The March 4 congressional hearing on the budget for the NIH was peppered with questions about the COVID-19 outbreak, although the general sentiment is that the agency will receive yet another boost in appropriations in fiscal 2021. The subcommittee chairwoman, Rep. Rosa DeLauro (D-Conn.), said late in the hearing that an agreement has been reached between House and Senate leaders on a supplemental spending bill for the COVID-19 outbreak, suggesting that the federal government response to the pathogen is about to take on new urgency.
The NIH budget has enjoyed increases of roughly $2 billion in each of the past five fiscal cycles, a trend that seems likely to sustain. The March 4 hearing for the House Appropriations subcommittee for labor, HHS and related agencies affirmed that approach, with subcommittee ranking member Tom Cole (R-Okla.) remarking, “this is going to be a very tough year” for budgeting.
Cole noted that the 2018 budget agreement between the Trump administration and Congress calls for flat-funding across the entire federal government, but that Congress will have to rob Peter to pay Paul in some instances. “Fortunately, you’re Paul, and someone else has to be Peter,” Cole said to the NIH managers in attendance. Panel chairwoman Rosa DeLauro (D-Conn.) affirmed that view, stating, “I have to worry about Peter as well,” but adding, “I think you know where our hearts are.”
Cole also noted that he and DeLauro see the NIH budget as the subcommittee’s top priority every year, adding that the agency’s activities have aided the effort to control the COVID-19 outbreak. “There will be another coronavirus out there” sometime in the not-too-distant future, Cole said, another reason to keep the upward pressure on the NIH budget.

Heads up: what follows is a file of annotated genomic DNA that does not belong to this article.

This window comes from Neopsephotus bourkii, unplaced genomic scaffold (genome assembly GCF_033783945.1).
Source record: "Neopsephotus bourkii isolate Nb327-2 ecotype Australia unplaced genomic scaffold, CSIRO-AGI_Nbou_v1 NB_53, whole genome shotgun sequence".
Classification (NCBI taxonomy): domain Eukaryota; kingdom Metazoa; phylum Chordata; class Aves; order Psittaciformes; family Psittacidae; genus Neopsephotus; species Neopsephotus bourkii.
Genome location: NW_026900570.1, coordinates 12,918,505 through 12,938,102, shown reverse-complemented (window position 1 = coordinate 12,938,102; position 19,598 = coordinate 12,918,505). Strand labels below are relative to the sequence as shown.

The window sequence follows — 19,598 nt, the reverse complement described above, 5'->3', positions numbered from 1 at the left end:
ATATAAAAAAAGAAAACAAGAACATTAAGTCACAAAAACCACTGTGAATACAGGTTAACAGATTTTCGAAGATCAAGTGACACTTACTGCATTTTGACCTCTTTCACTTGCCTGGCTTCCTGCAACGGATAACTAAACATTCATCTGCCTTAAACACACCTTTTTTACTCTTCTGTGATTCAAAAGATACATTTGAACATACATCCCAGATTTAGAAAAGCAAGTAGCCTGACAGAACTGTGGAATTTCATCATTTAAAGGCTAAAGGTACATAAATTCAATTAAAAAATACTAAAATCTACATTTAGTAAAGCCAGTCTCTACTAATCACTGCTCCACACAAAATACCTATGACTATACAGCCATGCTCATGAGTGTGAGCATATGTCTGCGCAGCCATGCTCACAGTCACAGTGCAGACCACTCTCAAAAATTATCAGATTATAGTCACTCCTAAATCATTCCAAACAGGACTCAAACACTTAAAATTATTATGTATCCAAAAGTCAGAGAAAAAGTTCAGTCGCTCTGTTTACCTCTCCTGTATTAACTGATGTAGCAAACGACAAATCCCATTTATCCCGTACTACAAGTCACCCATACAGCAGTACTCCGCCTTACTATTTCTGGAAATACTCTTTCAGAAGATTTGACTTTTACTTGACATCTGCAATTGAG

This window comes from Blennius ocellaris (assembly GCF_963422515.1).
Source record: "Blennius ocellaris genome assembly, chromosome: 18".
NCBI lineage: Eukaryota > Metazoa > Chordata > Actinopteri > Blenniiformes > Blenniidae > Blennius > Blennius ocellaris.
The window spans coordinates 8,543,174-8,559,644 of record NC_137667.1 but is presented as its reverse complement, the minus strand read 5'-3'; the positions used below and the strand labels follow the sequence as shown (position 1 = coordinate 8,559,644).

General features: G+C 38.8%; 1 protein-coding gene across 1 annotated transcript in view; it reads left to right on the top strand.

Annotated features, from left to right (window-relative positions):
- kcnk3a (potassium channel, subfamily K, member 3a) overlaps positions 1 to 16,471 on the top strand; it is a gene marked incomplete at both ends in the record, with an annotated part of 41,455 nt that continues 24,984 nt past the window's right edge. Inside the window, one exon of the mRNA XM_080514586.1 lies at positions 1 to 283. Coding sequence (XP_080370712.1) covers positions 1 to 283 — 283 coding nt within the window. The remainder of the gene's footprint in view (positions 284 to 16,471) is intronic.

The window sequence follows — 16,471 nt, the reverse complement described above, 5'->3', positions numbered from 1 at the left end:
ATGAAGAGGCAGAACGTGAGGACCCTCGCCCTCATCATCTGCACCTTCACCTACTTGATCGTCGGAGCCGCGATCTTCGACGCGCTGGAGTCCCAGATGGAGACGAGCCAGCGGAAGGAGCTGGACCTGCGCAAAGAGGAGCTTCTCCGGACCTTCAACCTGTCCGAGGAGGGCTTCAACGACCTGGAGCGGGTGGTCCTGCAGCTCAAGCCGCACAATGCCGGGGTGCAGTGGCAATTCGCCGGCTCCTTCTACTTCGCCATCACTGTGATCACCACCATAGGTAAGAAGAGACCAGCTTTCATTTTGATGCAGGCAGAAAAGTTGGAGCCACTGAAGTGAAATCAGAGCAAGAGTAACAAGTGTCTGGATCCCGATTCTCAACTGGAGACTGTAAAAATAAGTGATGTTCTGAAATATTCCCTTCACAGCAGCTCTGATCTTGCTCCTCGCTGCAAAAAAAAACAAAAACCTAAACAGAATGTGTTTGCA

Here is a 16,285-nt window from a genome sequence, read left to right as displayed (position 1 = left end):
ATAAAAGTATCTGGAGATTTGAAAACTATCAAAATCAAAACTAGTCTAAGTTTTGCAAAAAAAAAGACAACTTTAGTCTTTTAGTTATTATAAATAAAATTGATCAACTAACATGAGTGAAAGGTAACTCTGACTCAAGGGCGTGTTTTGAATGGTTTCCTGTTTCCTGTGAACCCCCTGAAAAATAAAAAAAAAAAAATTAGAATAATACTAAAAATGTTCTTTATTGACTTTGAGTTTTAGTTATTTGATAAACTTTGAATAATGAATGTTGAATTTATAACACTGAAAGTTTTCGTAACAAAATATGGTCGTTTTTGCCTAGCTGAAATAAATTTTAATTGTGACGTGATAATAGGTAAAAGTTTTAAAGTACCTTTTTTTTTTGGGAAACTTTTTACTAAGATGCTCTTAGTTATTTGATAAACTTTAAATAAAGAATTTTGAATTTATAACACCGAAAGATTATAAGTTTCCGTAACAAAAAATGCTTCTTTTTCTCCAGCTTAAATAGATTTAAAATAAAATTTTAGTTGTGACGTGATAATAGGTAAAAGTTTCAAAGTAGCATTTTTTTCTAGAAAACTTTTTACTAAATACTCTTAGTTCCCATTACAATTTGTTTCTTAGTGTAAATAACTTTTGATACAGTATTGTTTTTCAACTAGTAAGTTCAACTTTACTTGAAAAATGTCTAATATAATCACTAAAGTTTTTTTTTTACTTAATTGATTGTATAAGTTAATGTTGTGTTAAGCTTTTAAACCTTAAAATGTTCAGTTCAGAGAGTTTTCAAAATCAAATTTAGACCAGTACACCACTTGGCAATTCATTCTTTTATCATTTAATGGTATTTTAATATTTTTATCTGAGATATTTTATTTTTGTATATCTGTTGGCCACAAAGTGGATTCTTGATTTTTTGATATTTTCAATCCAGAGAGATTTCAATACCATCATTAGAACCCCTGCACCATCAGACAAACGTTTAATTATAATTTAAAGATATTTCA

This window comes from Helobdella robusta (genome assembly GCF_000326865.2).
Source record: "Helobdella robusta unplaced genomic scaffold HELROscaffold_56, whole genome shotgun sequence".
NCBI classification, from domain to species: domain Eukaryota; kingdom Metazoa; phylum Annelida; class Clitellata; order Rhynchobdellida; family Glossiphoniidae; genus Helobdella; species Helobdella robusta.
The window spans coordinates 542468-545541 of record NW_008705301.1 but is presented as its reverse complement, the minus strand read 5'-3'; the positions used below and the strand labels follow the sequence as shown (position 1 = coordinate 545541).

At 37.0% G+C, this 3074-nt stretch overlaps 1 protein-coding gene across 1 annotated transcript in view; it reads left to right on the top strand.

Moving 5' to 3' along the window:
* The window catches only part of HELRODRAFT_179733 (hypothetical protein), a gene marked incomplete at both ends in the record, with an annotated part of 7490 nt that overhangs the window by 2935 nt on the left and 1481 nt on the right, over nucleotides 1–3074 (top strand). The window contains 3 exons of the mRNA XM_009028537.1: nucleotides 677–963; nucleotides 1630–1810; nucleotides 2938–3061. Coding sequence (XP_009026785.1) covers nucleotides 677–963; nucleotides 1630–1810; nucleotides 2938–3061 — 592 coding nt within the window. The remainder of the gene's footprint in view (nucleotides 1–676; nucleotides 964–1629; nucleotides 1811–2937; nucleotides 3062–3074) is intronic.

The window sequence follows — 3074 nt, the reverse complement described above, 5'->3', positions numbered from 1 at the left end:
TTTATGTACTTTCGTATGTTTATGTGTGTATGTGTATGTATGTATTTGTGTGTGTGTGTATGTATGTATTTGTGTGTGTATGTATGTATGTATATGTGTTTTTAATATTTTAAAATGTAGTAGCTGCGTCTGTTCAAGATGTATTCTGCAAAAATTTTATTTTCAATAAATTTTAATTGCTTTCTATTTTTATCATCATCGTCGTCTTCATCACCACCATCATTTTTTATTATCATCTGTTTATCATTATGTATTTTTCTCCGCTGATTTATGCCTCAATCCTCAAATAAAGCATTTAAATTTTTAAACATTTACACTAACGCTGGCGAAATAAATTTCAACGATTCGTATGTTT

FDA funds stay available until spent
The supplemental was posted March 4 to the website for the House of Representatives, providing the FDA with $61 million “to remain available until expended.” That amount is directed toward “necessary medical countermeasures and vaccines,” as well as advanced manufacturing for medical products and methods for surveillance of drug and device supply chains.
Another $20 million would be set aside for small business disaster loan programs, while the CDC would receive $2.2 billion, a fund that would expire at the end of fiscal 2021. Of that amount, $950 million is earmarked for grants and cooperative agreements to state, local and tribal authorities, with half that amount required to be allocated within 30 days of enactment.
The National Institute of Allergy and Infectious Diseases would have until the end of fiscal 2023 to make use of $836 million, $10 million of which is designated for training to prevent infection of health care workers. The amount of $3.1 billion, which includes some transfers of funds, would be allocated toward development of countermeasures with an emphasis on diagnostics describe as “platform-based technologies with U.S.-based manufacturing capabilities.” This bolus also expires at the end of fiscal 2023, as does another $300 million designated for purchase of vaccines, therapeutics and diagnostics.
The legislation also stipulates that these funds, which in total amount to $7.8 billion, will be applied to medical countermeasures with the proviso that any such products are affordable so long as affordability does not delay availability. Any products purchased by the federal government can be placed in the Strategic National Stockpile at the discretion of the Secretary of Health and Human Services.